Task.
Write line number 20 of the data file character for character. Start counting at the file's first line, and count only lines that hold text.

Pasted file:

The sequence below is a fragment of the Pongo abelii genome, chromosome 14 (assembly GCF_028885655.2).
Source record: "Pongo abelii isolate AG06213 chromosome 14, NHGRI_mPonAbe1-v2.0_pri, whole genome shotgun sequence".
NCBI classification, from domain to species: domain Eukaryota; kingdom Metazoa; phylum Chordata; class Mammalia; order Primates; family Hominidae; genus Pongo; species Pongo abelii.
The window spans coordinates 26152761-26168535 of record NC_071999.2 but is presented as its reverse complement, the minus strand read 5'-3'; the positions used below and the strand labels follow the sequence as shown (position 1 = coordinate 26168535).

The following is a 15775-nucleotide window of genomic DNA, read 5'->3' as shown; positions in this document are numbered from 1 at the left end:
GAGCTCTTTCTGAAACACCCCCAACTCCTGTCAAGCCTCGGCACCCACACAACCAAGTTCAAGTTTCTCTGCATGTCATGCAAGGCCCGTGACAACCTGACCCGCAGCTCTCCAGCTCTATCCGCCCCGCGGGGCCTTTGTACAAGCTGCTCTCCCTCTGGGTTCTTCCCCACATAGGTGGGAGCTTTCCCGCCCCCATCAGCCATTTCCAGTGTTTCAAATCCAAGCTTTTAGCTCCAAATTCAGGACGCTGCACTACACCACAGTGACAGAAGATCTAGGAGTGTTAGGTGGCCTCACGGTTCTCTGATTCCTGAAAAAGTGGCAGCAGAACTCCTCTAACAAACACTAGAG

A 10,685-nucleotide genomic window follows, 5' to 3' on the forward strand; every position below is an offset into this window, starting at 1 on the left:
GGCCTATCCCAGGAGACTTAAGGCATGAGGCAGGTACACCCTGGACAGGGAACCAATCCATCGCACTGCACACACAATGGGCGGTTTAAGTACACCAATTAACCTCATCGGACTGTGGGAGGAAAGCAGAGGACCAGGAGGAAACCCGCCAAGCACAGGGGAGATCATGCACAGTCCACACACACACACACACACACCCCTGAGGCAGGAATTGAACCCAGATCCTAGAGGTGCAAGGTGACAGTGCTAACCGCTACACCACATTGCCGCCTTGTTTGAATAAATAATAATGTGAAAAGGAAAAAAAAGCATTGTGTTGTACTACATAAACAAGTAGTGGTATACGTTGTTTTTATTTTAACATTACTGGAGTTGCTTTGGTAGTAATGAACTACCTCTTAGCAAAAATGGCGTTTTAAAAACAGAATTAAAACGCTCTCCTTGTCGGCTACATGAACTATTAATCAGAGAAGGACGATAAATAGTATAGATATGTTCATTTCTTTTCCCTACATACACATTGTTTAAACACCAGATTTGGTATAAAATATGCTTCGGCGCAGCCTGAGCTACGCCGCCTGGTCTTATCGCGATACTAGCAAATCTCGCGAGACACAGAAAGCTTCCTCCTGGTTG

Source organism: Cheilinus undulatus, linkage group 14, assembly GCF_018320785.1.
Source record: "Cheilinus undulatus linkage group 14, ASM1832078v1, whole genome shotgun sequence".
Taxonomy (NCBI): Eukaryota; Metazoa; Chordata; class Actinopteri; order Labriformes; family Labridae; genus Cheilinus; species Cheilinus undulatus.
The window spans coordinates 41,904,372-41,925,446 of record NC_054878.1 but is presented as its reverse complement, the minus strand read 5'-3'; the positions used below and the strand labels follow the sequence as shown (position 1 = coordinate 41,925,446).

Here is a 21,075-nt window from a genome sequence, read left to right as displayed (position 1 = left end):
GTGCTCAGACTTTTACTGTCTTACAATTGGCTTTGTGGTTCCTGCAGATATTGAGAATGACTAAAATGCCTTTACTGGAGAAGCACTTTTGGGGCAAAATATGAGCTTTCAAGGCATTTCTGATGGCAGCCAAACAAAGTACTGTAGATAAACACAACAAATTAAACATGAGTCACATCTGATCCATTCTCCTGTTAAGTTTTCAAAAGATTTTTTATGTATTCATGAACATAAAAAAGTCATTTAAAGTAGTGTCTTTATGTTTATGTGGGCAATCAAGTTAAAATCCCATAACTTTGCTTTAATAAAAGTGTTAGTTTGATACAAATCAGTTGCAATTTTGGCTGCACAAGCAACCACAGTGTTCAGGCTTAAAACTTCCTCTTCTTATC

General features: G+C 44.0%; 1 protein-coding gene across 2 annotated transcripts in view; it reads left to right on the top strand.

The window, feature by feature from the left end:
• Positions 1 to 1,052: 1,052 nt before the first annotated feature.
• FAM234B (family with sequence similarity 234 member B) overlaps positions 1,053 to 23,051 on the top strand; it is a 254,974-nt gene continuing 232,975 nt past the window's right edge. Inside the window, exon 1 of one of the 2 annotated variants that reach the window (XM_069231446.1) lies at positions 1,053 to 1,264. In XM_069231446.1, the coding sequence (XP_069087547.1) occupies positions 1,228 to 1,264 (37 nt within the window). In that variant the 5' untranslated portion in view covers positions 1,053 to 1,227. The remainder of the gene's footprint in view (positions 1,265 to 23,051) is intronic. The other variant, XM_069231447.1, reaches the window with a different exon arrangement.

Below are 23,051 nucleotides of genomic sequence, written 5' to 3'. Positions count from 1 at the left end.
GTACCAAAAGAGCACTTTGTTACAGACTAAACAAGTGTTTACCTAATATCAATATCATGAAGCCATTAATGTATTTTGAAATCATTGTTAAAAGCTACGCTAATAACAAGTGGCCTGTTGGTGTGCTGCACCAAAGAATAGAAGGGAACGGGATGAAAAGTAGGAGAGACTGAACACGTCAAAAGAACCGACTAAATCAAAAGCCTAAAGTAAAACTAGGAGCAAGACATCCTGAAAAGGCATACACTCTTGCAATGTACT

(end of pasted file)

GTACCAAAAGAGCACTTTGTTACAGACTAAACAAGTGTTTACCTAATATCAATATCATGAAGCCATTAATGTATTTTGAAATCATTGTTAAAAGCTACGCTAATAACAAGTGGCCTGTTGGTGTGCTGCACCAAAGAATAGAAGGGAACGGGATGAAAAGTAGGAGAGACTGAACACGTCAAAAGAACCGACTAAATCAAAAGCCTAAAGTAAAACTAGGAGCAAGACATCCTGAAAAGGCATACACTCTTGCAATGTACT